system, efficient transport of molecules, and internal hydrostatic pressure for movement, and independent
organ movement.
6. Annelida
-Means segmented worm
-Earthworms, leeches, marine worms
-segmentation allows specialization of body regions

6. Annelida
-Complex digestive system with mouth, pharynx, esophagus, crop, gizzard, intestine
-Closed circulatory system in all with hemoglobin

6. Annelida
-Complex nervous system with “brain” and ventral nerve cord
-Hermaphroditic but mate
-Marine, freshwater, and land forms

7. Arthropoda
-Means jointed foot
-Crayfish, lobsters, shrimp, crabs, millipedes, centipedes, spiders, insects
-Largest phylum with over 1 million described species

7.Arthropoda--Characteristics
-Marine, freshwater, and land forms
-Segmentation
-There may be some fusion of the segments

7.Arthropoda--Characteristics
-Segmentation
-Protostome embryology
-Marine, freshwater, and land forms
-Variety of mouth styles

7.Arthropoda--Characteristics
-Exoskeleton of chitin
-Protection
-Movement
-Waterproof
-Drawback to exoskeleton is that it must be shed to grow

7. Arthropoda --Chracteristics
-Jointed appendages for
-walking
-feeding
-sensory receptors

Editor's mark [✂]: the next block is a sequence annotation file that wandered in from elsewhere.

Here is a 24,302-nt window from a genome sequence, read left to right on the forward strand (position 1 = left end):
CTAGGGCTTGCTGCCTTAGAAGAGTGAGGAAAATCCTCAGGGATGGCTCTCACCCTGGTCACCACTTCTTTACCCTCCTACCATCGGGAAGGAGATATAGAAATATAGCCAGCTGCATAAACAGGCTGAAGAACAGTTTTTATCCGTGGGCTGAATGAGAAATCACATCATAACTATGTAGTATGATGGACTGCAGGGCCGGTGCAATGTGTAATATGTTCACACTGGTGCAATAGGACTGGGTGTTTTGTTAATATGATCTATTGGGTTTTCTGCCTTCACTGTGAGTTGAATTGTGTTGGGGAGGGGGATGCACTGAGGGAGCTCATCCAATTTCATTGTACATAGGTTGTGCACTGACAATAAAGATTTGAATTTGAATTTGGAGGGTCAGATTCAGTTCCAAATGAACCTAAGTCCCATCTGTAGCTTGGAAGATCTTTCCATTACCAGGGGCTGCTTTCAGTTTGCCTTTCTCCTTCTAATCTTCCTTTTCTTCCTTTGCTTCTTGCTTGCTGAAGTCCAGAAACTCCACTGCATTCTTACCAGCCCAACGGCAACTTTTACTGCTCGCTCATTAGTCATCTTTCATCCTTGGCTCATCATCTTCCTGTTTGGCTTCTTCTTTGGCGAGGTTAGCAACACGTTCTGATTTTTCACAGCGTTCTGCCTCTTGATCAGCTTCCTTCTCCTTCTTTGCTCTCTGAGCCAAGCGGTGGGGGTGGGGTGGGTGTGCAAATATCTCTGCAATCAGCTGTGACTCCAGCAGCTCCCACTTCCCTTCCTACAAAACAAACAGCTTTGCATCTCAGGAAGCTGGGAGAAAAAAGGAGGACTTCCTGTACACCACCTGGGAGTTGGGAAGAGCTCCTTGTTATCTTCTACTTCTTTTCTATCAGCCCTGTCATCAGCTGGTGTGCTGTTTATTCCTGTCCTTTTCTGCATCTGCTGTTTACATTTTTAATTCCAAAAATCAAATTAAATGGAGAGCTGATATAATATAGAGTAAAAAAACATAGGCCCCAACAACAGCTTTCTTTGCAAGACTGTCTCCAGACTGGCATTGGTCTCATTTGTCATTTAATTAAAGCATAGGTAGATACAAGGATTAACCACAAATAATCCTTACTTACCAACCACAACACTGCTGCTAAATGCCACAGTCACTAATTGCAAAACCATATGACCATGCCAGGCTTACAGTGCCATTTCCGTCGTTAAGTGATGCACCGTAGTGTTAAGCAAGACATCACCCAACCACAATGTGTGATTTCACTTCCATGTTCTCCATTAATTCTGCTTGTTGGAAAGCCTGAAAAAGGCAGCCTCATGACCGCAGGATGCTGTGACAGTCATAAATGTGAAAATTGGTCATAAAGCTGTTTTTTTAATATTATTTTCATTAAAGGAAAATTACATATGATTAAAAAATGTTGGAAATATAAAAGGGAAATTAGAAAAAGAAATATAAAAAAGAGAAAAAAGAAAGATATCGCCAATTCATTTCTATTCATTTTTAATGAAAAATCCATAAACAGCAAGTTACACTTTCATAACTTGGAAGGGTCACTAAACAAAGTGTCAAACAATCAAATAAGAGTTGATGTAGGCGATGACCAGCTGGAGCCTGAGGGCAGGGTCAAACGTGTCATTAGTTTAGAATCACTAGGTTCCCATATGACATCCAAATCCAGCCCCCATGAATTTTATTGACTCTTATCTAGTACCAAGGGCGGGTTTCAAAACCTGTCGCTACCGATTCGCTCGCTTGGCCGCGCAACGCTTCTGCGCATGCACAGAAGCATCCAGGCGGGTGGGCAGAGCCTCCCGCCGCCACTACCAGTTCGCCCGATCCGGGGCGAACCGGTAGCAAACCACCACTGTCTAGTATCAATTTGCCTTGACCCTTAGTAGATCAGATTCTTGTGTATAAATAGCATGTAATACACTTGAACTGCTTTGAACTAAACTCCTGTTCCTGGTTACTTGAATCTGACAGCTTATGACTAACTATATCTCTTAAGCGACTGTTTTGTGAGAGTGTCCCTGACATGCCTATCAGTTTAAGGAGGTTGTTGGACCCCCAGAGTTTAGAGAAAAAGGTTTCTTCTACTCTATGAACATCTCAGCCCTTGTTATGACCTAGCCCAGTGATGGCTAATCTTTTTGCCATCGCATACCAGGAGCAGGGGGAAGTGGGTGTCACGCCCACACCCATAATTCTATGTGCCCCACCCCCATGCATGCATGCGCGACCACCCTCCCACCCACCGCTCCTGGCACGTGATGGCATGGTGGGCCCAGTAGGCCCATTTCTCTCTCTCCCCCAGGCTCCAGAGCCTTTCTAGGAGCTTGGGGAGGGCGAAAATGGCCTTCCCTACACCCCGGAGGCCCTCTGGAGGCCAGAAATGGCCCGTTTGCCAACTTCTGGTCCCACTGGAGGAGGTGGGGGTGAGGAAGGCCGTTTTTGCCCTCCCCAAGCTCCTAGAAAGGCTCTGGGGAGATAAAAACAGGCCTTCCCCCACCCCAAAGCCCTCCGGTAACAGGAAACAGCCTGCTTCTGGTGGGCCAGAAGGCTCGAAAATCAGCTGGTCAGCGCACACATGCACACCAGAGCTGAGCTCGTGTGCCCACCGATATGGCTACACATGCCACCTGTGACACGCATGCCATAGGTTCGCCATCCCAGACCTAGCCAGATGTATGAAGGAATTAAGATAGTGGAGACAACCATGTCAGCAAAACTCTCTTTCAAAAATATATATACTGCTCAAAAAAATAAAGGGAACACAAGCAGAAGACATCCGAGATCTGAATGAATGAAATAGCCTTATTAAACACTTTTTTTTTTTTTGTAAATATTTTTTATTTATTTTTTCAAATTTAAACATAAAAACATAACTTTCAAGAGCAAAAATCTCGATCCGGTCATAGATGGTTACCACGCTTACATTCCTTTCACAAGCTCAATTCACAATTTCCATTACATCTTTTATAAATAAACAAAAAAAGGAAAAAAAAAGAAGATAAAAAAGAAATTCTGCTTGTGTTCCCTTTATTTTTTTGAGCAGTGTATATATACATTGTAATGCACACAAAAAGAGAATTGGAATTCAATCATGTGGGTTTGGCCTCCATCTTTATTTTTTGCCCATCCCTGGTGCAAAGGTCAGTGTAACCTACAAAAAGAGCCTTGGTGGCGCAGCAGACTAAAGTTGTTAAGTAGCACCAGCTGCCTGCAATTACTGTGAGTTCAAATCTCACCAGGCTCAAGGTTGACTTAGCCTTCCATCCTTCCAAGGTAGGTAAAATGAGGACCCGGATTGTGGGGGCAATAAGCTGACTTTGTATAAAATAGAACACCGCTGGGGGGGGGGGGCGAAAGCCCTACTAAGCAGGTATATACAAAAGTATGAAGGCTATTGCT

-defense
-mating

7.Arthropoda--Characteristics
-Specialized gas exchange organs
-gills in aquatic forms
-tracheal systems in insects
-book lungs in spiders
Class Crustacea (aquatic mandibulates)
-Lobster, shrimp, crayfish, crab, sow bug, pill bug, Daphnia, barnacles
-Specialized appendages
-Mouth formed from appendages

Class Crustacea (aquatic mandibulates)
-Can regenerate appendages
-Gills
-Separate sexes

Class Diplopoda (terrestrial mandibulates)
-Millipedes
-Eat decaying leaves, etc.
-Some texts say there are two pairs of legs per segment; other say two fused segments
-Like dark, moist places

Class Chilopoda (terrestrial mandibulates)
-Centipedes
-One pair of legs per segment
-Like dark, moist places
-Carnivores
-Poisonous bite to paralyze prey

Class Aracnida (chelicerates)
-Spiders, scorpions, mites, ticks
-Two body regions
-cephalothorax
-abdopmen
-Eight legs

Class Aracnida (chelicerates)
-Lack antennae
-Have simple eyes
-Poisonous fangs (chelicerae)
-Book lungs
-Make silk to spin webs

Class Insecta (terrestrial mandibulates)
-Insects are the lagrest group of arthropods
-3 body regions
-head
-thorax
-abdomen

Class Insecta (terrestrial mandibulates)
-6 legs (3 pairs) attached to abdomen
-1 or 2 pairs of wings which have led to their success
-Compound eyes
-Pair of antennae
Class Insecta (terrestrial mandibulates)
-Open circulatory system
-Breathe with trachea and spicules
-Reproduce sexually with internal fertilization

Importance of Insects
-Compete with other animals for food
-Vectors of disease
-Pollinators

Metamorphosis
 Metamorphosis is the process of developing from a fertilized egg to an adult. The two types are
-Complete metamorphosis